David Burton of the Evening Post (New Zealand)
takes a sip of the Pinot Noir of tea
Like Chateau Bottled Wine, Single Region Tea
First commercial production of Watte:
A dream come true
In the style of the finest Grand Cru wine,
Single Region Tea, from Dilmah
Johannes van Dam, a respected food, wine and restaurant critic experience Watte Single Region Tea at the Watte Tea Appreciation in Amsterdams prestigious Blakes Hotel. Johannes wrote of his experiences in Het Parool of 16th November, inviting Amsterdam to join him for a cup of Watte (translated from Dutch):
I have previously mentioned that I often, out of pure desperation, fill teabags myself in order to be able to enjoy a decent cup of tea in a bar. You seldom find an establishment with good quality tea. If you are lucky they will serve you envelopes containing Levelt teabags, but also that, is a compromise. If such a thin, barely sealed, paper bag leans against yet another bag containing mint, you will taste this. The taste diffuses quite easily through these paper bags.
The excellent teas of Fortnum & Mason are enclosed in better quality bags, but eventually also lose their taste and freshness. Jacksons brand tea is packed in foil, but the quality of F&M tea is slightly better.
Since a few months there is a tea of superior quality in Holland which in addition is packed in perfect 'sachets': pure Ceylon tea (from Sri Lanka), Dilmah brand.
This tea is cultivated, harvested, processed (fermented) and packed by one and the same company in Ceylon. This enables them to pack the tea in airtight bags within two weeks after harvesting. Really freshly picked. At this stage other teas will have had an extensive life.
Recently Dilmah has developed a selection of garden-fresh varieties, each grown at different elevations in the mountains of Ceylon. These teas, the Watte-series (Watte meaning garden) are compared to wines, and therefore during the presentation recently held, it was Hubrecht Duyker who was invited to guide the tasting.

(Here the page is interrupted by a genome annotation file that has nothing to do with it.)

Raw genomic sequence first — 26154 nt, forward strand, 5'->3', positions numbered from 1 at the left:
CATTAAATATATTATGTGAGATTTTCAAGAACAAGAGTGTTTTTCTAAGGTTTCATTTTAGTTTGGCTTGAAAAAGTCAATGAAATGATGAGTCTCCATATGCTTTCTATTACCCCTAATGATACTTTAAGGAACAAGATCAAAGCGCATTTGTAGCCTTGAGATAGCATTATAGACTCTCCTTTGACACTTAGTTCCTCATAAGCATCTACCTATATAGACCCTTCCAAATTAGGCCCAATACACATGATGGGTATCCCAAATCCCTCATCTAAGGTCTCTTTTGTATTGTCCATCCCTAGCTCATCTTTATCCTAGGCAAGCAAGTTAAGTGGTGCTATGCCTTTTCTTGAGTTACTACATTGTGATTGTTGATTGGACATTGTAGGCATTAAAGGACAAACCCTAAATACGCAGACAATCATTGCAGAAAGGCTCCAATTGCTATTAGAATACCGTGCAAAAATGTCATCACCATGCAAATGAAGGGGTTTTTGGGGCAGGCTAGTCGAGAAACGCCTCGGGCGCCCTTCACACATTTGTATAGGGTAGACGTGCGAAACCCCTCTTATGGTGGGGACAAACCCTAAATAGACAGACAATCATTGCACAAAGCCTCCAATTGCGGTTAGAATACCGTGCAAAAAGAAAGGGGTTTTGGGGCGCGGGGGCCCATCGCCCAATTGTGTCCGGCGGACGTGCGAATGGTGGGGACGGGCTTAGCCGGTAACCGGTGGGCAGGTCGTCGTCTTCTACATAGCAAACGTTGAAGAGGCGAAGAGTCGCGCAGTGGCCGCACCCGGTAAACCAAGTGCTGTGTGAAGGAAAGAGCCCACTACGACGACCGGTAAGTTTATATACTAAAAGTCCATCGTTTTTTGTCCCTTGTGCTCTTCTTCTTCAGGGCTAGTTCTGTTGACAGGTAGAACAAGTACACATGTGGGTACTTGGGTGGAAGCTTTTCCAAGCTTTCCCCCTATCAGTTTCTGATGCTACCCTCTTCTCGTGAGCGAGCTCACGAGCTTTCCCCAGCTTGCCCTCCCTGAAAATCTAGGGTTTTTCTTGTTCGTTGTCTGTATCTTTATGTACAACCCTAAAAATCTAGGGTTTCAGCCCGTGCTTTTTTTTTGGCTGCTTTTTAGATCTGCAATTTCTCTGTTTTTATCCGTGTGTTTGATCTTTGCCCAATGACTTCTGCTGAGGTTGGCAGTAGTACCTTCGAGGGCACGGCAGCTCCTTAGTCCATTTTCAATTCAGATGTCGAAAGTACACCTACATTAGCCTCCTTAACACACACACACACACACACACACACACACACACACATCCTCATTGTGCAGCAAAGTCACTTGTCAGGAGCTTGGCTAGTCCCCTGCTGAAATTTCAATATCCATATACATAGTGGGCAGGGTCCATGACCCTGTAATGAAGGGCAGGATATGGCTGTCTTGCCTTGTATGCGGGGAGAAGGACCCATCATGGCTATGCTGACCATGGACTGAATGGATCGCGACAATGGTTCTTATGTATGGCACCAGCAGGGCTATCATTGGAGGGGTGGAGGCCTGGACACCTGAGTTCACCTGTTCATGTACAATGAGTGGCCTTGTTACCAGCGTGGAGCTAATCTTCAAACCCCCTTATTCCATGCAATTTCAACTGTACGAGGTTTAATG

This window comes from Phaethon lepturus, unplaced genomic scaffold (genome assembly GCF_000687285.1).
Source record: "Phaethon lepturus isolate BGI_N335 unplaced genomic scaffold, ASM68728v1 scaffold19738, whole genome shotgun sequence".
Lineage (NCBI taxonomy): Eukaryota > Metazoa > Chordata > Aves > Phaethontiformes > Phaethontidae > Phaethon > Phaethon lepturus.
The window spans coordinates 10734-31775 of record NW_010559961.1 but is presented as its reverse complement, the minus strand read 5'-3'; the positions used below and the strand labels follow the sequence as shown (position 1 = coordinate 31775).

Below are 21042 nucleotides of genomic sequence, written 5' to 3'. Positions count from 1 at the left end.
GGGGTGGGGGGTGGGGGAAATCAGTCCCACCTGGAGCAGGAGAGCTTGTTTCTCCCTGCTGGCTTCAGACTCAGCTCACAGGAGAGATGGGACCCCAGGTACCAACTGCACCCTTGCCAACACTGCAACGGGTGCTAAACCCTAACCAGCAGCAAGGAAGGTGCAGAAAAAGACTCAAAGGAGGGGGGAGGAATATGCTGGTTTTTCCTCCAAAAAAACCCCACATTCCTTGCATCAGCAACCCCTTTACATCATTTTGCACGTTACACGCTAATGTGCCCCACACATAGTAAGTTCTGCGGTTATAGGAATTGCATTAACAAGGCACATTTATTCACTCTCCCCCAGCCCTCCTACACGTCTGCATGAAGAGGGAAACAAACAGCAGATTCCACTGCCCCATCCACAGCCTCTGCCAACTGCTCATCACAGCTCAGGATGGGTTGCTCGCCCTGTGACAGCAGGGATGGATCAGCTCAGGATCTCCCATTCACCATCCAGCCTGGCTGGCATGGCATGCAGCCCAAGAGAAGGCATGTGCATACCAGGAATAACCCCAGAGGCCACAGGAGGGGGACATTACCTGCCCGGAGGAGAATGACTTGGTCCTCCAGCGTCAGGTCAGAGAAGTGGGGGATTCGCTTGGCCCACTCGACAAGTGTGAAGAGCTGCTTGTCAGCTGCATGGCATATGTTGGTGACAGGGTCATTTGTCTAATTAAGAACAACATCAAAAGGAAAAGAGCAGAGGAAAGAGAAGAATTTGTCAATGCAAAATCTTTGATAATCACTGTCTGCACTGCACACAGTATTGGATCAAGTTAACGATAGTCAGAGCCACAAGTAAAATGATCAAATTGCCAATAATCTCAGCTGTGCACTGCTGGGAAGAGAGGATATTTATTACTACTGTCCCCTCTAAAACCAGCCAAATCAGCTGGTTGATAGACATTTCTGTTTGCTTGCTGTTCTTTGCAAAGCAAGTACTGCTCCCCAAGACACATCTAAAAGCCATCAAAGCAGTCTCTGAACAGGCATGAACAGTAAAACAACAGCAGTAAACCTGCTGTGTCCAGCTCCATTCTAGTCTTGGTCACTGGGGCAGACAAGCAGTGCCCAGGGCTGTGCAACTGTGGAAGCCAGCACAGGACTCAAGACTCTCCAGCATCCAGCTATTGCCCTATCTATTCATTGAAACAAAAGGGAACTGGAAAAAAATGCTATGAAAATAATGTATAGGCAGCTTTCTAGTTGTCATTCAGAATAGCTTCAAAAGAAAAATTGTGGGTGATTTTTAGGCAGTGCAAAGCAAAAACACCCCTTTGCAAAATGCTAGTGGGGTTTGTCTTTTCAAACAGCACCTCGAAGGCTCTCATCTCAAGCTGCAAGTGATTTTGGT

This exquisite ´Boutique´ tea is available in four varieties. Ran Watte, the lightest (golden pack), harvested at 2000 metres, is compared with champagne. It is followed by the Uda Watte (red), from 1500 metres, comparable with a light pinot noir. At 1000 metres the Meda Watte is harvested (chocolate brown), that is compared with the syrah-grape (I noted a hint of figs in it). And at 500 metres and lower we find the darkest and fullest tasting tea, Yata Watte (dark blue); those at Dilmah compare this tea to the cabernet sauvignon. I had already made acquaintance with this tea when they were still in experimental stage and have not ever drunk anything else since, when on the road. The only problem was the availability. But now that problem is solved.
In Holland the same company which imports Celestial Seasonings, distributes this tea, and like that brand Dilmah also carries other varieties, blended and flavoured tea. This series however (which is not available in every country; we are fortunate as traditional quality tea drinkers and former colonist of Ceylon) surpasses by far all other bagged tea varieties in freshness and taste. Including the price, as one box of 25 sachets goes for Euro 6,25, which is 25 cents per cup. Quite a step for those who are used to pay 10 cents or less, but peanuts compared to other beverages. Dilmah tea is available in drug stores ´De Tuinen` (6 stores in Amsterdam), ´Het Zonnetje´ (Haarlemmerdijk 45) and soon, in every store that wants the best for their tea drinking customers, I presume. Wholesaler Kweker sells it too. Importer is Madal Bal.
Who ever sees me walking may approach me; I always carry bags on me and I am very generous. Watch yourself you will do the same. I wonder when the Darjeeling and the Oolong gardens will be put in such excellent quality bags.